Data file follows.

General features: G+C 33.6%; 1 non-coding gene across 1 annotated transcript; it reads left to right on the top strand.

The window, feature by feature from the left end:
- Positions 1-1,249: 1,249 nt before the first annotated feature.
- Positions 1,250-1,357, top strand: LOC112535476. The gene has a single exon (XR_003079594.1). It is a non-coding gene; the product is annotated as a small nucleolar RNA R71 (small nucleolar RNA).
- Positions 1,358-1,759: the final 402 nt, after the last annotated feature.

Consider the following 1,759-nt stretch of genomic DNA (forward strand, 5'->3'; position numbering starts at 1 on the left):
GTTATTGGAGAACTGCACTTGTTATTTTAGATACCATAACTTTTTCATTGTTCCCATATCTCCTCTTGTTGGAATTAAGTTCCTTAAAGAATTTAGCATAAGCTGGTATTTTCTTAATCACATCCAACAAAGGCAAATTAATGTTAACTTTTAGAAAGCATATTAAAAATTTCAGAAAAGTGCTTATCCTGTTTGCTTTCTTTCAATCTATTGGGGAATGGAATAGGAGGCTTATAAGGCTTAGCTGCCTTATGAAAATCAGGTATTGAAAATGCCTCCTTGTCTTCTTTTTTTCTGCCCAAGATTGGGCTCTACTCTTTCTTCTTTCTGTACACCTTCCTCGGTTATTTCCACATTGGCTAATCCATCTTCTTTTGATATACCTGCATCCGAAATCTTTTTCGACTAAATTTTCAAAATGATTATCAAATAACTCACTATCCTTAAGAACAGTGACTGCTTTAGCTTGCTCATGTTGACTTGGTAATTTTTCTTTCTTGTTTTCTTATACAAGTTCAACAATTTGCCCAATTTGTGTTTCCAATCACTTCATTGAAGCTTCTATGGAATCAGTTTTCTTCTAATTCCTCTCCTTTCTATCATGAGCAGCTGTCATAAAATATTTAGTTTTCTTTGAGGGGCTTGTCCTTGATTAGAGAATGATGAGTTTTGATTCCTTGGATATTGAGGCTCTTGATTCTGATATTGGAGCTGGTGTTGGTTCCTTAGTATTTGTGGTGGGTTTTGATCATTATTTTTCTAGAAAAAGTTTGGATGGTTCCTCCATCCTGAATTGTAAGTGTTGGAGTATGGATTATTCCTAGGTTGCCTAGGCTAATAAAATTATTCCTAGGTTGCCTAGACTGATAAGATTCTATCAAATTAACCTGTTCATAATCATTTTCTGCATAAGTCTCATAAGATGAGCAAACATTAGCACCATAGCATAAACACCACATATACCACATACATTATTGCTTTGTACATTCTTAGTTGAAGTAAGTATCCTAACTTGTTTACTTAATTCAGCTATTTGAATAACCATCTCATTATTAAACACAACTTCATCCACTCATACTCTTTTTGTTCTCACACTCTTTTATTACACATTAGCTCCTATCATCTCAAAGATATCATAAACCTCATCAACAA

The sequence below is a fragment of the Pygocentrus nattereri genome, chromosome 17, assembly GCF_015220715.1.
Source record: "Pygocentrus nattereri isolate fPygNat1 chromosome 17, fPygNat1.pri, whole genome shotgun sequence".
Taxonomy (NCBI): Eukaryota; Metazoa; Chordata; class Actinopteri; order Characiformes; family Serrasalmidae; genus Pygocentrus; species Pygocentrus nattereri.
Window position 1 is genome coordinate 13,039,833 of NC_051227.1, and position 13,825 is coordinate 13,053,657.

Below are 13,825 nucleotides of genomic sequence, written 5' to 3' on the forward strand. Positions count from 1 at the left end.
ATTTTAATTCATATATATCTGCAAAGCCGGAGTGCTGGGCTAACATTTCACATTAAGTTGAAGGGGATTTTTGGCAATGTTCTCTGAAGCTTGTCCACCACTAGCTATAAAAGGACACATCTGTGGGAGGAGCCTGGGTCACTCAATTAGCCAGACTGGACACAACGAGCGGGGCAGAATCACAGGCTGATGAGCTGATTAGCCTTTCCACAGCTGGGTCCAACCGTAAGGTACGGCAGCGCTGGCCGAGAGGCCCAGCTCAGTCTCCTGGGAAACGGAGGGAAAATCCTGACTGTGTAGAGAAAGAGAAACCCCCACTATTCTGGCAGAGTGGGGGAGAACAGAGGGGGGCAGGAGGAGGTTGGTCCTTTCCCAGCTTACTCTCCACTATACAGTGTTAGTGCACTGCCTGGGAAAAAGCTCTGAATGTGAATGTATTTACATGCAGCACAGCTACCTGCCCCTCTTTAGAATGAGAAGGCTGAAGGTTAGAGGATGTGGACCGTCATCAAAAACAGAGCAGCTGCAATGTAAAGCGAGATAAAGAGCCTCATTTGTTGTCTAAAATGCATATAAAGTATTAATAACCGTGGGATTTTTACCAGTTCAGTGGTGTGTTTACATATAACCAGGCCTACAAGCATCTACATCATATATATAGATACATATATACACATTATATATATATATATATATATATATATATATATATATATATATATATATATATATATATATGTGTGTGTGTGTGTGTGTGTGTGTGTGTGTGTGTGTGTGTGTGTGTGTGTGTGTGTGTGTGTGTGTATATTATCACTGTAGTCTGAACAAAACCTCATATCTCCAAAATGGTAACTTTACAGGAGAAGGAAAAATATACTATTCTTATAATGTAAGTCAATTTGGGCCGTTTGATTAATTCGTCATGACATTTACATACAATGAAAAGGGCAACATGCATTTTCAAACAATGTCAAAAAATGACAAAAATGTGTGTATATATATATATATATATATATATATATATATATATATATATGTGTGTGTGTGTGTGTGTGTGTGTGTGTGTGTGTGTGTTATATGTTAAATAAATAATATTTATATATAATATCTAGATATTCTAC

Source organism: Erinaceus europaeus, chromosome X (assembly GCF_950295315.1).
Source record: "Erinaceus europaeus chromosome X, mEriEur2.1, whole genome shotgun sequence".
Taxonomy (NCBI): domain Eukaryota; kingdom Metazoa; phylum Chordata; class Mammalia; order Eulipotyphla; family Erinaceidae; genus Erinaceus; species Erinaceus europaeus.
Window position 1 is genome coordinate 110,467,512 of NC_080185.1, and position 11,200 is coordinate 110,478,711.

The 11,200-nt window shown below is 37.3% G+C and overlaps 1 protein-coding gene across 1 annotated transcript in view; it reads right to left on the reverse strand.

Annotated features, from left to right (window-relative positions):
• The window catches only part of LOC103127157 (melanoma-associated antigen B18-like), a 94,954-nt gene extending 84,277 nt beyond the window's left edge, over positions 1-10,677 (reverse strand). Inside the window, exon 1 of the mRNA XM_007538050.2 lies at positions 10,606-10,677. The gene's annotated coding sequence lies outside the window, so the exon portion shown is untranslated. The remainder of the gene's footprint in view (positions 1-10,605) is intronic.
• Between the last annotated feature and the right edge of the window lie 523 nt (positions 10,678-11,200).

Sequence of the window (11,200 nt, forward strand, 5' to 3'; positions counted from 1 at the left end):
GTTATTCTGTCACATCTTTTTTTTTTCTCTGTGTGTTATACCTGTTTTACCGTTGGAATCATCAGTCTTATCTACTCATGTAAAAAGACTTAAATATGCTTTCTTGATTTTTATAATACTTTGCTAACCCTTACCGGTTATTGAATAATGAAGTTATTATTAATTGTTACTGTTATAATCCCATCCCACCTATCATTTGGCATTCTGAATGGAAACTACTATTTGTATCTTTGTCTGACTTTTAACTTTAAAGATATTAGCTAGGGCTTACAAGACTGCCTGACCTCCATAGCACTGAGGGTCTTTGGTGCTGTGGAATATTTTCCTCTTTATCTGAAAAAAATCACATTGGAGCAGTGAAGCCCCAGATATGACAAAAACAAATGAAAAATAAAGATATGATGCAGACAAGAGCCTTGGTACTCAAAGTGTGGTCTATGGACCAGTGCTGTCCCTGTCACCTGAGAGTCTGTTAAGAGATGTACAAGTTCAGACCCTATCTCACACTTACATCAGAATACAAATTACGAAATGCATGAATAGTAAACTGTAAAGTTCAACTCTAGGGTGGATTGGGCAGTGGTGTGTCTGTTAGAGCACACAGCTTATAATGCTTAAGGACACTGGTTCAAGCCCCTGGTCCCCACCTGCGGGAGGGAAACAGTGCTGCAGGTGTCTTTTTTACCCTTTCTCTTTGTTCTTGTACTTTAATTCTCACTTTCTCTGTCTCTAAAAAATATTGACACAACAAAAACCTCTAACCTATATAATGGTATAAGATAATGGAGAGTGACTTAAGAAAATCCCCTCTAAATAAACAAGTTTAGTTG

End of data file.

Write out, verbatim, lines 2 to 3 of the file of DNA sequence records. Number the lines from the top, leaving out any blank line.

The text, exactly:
The window, feature by feature from the left end:
- Positions 1-1,249: 1,249 nt before the first annotated feature.